|SLABINFO(5)||Linux Programmer's Manual||SLABINFO(5)|
$ sudo cat /proc/slabinfo slabinfo - version: 2.1 # name <active_objs> <num_objs> <objsize> <objperslab> <pagesperslab> ... sigqueue 100 100 160 25 1 : tunables 0 0 0 : slabdata 4 4 0 sighand_cache 355 405 2112 15 8 : tunables 0 0 0 : slabdata 27 27 0 kmalloc-8192 96 96 8192 4 8 : tunables 0 0 0 : slabdata 24 24 0 ...
The first line of output includes a version number, which allows an application that is reading the file to handle changes in the file format. (See VERSIONS, below.) The next line lists the names of the columns in the remaining lines. Each of the remaining lines displays information about a specified cache. Following the cache name, the output shown in each line shows three components for each cache:
- The number of objects that are currently active (i.e., in use).
- The total number of allocated objects (i.e., objects that are both in use and not in use).
- The size of objects in this slab, in bytes.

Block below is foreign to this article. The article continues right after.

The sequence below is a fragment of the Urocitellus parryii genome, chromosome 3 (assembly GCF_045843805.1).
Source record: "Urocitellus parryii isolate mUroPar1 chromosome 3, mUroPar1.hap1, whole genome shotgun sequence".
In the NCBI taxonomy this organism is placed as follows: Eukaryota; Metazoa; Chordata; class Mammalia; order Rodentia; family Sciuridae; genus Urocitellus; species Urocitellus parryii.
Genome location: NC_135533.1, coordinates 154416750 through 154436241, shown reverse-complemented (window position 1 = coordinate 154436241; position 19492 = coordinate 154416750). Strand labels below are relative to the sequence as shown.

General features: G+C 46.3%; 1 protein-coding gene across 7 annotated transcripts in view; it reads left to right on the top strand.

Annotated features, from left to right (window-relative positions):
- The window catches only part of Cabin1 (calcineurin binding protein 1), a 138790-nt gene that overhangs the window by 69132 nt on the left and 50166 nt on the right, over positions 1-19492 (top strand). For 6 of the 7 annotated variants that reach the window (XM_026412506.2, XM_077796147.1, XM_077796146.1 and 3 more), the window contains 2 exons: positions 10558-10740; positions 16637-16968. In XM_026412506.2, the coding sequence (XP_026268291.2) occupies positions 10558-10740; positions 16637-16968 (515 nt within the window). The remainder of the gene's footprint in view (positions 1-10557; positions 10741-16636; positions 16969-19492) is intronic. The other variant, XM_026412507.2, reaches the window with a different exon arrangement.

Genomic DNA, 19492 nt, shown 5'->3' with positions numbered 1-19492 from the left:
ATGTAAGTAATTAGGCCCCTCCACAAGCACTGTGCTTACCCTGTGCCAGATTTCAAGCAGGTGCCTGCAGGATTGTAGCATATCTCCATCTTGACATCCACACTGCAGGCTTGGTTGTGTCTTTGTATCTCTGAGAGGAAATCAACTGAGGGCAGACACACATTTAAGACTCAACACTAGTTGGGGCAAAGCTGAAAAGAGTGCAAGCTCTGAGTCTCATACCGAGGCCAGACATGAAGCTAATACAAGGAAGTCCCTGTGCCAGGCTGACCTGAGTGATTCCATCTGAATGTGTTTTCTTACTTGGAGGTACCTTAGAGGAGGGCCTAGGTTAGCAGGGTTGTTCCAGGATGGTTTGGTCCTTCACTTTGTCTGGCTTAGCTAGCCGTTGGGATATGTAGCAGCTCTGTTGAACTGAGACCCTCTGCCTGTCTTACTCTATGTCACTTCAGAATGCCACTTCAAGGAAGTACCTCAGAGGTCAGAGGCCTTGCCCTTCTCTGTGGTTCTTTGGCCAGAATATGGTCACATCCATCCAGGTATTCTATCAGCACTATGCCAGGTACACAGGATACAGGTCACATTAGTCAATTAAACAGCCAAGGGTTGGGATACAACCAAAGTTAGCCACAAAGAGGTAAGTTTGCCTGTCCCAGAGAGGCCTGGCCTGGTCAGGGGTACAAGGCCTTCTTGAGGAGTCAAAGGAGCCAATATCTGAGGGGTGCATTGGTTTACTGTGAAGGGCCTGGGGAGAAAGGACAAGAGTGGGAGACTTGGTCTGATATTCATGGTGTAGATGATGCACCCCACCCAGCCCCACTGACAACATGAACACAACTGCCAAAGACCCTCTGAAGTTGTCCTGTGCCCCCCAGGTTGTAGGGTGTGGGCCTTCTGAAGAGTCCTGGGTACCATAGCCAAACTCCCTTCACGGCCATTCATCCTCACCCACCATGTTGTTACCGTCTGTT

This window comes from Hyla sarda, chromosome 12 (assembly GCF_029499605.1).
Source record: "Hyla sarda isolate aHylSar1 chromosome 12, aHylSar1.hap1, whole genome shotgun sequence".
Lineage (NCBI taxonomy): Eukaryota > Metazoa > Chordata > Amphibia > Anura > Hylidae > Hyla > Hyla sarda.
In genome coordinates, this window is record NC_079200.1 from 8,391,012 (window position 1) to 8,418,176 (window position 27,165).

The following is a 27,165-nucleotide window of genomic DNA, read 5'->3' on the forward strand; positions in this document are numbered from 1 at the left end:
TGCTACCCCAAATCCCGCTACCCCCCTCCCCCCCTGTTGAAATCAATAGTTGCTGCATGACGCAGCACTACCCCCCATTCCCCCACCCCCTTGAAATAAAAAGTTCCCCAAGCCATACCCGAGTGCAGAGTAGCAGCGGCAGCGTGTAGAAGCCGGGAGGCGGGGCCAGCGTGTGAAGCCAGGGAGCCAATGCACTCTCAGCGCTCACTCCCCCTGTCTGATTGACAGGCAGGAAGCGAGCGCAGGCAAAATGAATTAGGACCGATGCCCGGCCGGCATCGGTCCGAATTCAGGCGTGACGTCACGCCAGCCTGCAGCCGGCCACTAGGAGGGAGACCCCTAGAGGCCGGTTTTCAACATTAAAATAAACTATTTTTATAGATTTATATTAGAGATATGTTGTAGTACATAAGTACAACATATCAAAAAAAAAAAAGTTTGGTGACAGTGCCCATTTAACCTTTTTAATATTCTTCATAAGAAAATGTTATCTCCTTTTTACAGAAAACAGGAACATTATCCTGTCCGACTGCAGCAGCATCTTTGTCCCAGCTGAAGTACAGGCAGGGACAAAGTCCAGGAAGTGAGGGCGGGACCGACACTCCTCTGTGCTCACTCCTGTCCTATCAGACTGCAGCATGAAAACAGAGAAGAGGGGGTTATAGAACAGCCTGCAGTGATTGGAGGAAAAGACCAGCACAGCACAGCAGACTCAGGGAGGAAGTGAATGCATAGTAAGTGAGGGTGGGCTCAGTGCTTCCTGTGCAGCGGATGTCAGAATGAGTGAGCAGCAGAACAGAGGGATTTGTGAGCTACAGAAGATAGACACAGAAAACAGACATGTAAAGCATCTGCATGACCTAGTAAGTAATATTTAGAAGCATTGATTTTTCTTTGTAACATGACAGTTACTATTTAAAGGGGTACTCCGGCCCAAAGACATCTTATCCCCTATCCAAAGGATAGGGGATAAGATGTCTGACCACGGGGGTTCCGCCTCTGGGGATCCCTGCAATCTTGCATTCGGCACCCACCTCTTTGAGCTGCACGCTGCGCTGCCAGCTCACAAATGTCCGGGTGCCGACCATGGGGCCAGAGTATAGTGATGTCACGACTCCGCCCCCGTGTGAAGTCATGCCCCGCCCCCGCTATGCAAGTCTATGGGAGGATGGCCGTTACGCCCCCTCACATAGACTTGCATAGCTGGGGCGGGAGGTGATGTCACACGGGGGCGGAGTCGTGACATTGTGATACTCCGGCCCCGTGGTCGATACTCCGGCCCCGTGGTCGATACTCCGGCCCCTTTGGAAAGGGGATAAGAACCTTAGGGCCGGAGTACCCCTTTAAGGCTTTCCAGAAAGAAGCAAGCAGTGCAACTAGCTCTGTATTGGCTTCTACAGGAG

- The number of objects stored in each slab.
- The number of pages allocated for each slab.
# echo 'name limit batchcount sharedfactor' > /proc/slabinfo
Here, name is the cache name, and limit, batchcount, and sharedfactor are integers defining new values for the corresponding tunables. The limit value should be a positive value, batchcount should be a positive value that is less than or equal to limit, and sharedfactor should be nonnegative. If any of the specified values is invalid, the cache settings are left unchanged. The tunables entries in each line contain the following fields:
- The maximum number of objects that will be cached.
- On SMP systems, this specifies the number of objects to transfer at one time when refilling the available object list.
- [To be documented]
- The number of active slabs.
- The total number of slabs.
- [To be documented]
- Present throughout the Linux 2.2.x kernel series.
- Present in the Linux 2.4.x kernel series.
- A format that was briefly present in the Linux 2.5 development series.
- Present in Linux 2.6.x kernels up to and including Linux 2.6.9.
- The current format, which first appeared in Linux 2.6.10.